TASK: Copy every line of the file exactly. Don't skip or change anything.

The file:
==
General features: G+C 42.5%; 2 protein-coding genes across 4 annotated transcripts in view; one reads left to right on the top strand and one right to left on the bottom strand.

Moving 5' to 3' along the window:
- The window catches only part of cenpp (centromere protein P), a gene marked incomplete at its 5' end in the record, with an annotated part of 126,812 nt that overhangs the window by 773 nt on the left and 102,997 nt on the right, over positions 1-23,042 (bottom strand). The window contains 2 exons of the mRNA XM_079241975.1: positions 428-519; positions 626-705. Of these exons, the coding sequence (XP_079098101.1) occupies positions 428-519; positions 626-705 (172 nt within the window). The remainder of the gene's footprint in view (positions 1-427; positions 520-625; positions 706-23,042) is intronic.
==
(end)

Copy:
General features: G+C 42.5%; 2 protein-coding genes across 4 annotated transcripts in view; one reads left to right on the top strand and one right to left on the bottom strand.

Moving 5' to 3' along the window:
- The window catches only part of cenpp (centromere protein P), a gene marked incomplete at its 5' end in the record, with an annotated part of 126,812 nt that overhangs the window by 773 nt on the left and 102,997 nt on the right, over positions 1-23,042 (bottom strand). The window contains 2 exons of the mRNA XM_079241975.1: positions 428-519; positions 626-705. Of these exons, the coding sequence (XP_079098101.1) occupies positions 428-519; positions 626-705 (172 nt within the window). The remainder of the gene's footprint in view (positions 1-427; positions 520-625; positions 706-23,042) is intronic.